The Parkway Theatre is in danger of becoming the Baltimore arts community’s first major casualty of the COVID-19 pandemic, as theater operators have canceled all film screenings indefinitely after Jan. 1 and laid off most of its staff in an effort to stem the financial drain.
Three of the Parkway’s six full-time staff members and all eight part-time staff members were notified Friday that they will lose their jobs in early 2023, executive director Sandra Gibson said.
Film screenings and other public events, such as concerts and hall rentals, also will cease after Jan. 1, though Gibson said the Parkway will still be open for film students attending classes at its two institutional partners: Johns Hopkins University and the Maryland Institute College of Art. Spokesmen for those schools could not be reached for comment Sunday.
The first indication for local arts lovers that the Parkway was in trouble came last month, when the board of directors announced it was canceling the 2023 Maryland Film Festival, which has run annually since 1999.
Gibson and Scot Spencer, chairman of the board of directors, said they hope that a stronger Parkway, an institution on a firmer financial footing, will reopen some time in 2023.
“Nonprofits have been operating in a very different environment since the pandemic,” Gibson said. “It’s been brutal. The board decided to hit the pause button so we could come up with a new business model and figure out how to deploy our resources before the time comes when we no longer have that opportunity.”
Gibson said that the Parkway’s paid attendance was 34,000 in 2019, the year before COVID-19 invaded Maryland and shuttered arts venues statewide. For the year ending Dec. 31, paid attendance is projected to be 9,800 — a 71% decline. Revenues during the same period are expected to drop about 52%, she said.
The Parkway’s most recent federal form 990, a tax form filled out by nonprofit organizations, lists total expenses of $1,522,175 for 2021, and total revenues of $1,234,515, resulting in a $287,660 shortfall.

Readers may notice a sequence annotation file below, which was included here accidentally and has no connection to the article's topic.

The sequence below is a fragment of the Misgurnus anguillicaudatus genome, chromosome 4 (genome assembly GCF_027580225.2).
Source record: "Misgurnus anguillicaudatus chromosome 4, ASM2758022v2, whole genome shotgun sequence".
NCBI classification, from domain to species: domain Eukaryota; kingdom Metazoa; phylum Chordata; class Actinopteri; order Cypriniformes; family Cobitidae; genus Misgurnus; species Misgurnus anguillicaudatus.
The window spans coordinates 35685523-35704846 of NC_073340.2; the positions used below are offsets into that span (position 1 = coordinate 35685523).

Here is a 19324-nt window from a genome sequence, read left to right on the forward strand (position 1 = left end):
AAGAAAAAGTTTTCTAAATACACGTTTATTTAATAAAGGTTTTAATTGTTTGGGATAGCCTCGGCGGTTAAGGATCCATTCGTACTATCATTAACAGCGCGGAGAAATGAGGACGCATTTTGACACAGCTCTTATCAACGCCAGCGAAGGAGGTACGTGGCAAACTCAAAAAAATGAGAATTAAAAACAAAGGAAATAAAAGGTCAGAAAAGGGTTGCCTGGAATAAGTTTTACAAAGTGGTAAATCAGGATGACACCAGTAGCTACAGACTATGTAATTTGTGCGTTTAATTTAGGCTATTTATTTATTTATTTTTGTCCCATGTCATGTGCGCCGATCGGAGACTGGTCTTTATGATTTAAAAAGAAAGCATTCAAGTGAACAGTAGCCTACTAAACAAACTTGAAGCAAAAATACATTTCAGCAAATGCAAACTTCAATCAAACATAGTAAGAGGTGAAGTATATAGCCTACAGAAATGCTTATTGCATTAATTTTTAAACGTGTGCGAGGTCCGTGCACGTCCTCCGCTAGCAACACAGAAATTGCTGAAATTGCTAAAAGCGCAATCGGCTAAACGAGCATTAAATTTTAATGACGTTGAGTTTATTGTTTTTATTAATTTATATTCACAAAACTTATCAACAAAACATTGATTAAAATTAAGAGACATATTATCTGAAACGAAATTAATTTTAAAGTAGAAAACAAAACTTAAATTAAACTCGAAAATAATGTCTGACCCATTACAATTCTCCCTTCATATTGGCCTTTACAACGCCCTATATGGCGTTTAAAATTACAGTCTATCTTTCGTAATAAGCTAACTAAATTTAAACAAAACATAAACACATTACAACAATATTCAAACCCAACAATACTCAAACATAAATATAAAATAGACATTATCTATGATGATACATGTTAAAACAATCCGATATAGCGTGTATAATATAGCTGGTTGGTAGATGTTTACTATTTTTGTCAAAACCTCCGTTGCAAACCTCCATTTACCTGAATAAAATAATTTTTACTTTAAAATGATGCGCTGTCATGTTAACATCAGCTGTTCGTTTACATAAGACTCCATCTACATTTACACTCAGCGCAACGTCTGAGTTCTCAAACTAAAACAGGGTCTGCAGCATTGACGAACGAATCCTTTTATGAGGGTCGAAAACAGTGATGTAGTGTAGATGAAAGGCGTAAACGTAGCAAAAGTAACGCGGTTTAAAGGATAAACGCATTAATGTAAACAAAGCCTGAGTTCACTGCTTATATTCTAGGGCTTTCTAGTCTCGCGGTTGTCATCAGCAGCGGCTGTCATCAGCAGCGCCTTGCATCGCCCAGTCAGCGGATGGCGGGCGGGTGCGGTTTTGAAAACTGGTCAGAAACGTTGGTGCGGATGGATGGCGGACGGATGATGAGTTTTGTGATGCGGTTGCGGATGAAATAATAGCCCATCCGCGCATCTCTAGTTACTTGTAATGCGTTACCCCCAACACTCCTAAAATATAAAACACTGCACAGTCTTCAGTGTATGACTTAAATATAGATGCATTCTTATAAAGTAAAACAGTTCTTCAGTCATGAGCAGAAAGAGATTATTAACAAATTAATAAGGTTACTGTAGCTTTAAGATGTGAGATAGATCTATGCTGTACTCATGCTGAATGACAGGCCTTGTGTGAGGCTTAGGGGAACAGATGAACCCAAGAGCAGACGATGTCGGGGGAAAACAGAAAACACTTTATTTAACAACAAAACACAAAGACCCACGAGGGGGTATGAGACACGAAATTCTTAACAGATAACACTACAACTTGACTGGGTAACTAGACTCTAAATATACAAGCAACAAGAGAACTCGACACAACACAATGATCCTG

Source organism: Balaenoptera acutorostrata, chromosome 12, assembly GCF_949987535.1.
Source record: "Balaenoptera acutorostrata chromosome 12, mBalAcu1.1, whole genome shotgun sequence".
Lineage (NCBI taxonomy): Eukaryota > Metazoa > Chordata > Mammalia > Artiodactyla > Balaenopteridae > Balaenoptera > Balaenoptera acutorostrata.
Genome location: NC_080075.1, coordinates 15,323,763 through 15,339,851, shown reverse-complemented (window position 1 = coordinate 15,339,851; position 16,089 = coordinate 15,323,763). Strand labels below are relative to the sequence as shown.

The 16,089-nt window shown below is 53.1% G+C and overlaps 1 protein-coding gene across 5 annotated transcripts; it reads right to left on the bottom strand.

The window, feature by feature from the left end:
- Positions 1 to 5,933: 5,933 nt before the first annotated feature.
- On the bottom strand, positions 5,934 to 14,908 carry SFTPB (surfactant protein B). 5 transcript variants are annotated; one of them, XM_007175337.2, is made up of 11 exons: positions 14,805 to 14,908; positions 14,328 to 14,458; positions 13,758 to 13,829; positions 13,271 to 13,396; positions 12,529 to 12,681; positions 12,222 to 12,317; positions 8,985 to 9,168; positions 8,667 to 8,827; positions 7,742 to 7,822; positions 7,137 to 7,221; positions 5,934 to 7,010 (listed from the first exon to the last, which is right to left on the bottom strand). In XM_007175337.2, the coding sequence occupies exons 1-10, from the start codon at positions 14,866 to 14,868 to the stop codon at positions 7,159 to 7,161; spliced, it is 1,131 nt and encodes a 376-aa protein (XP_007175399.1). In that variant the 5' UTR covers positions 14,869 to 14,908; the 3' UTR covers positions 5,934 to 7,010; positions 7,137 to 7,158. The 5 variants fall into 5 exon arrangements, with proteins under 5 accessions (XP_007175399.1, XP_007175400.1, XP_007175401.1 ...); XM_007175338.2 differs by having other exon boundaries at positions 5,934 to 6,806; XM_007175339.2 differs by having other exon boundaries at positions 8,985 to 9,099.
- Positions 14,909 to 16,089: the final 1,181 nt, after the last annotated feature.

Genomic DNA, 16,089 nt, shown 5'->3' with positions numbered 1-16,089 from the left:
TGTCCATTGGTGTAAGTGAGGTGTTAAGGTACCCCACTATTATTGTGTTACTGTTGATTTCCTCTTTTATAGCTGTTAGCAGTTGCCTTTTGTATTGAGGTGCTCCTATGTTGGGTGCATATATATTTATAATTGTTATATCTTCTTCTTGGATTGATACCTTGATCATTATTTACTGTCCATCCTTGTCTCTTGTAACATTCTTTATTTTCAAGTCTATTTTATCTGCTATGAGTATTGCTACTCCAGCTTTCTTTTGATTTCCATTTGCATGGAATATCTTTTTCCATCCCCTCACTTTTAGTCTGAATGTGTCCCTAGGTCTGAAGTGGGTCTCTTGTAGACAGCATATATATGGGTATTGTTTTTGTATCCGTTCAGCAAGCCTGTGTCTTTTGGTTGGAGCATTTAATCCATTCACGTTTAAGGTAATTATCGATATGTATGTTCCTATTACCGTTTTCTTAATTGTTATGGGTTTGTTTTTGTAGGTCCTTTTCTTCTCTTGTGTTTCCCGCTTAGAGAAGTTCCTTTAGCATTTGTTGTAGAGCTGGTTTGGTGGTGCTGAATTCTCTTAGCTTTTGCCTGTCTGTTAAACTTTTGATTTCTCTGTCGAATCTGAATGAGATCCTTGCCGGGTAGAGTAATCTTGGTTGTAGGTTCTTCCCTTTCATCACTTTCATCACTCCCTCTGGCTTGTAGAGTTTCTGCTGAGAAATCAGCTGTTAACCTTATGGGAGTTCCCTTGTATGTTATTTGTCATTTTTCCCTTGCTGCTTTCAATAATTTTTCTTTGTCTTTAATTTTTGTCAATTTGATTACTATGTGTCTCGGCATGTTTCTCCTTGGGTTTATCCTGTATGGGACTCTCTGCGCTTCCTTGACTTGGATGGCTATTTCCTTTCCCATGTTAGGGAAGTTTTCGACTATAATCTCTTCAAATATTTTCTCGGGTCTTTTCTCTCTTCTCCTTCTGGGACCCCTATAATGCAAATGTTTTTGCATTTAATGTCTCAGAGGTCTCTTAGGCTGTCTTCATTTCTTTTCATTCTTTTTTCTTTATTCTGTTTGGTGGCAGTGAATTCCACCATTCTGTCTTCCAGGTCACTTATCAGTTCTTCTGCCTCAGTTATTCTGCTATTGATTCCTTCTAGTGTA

The problems at the Parkway echo a global decline in moviemaking that has persisted even after cinemas have reopened. The Motion Picture Association reported in its 2021 Theme Report that ticket sales worldwide last year were just half their pre-pandemic level of $42.3 billion.
“It’s obvious to everyone in the arts community that there has been this seismic shift in habits because of the pandemic,” Spencer said. “Movie theaters are seeing fewer and fewer audience members. Fans are increasingly moving towards streaming films. I don’t think anyone in the industry has figured out yet out what brings people out and what keeps them home.”
When the ornate theater with its Italian Renaissance-inspired facade opened 107 years ago, the Parkway seated 1,100 patrons and boasted an organ, an orchestra and a cameraman capturing local news.
During the next half century, the Parkway experienced several reversals of fortune and by 1978 had closed its doors for good. The theater had fallen into disrepair by 2012, when the Maryland Film Festival acquired the building from the city of Baltimore.
Following an ambitious, $18 million renovation, the theater reopened in 2017 with great fanfare and amid glowing predictions it would help revitalize and stabilize the corridor near Charles Street and North Avenue.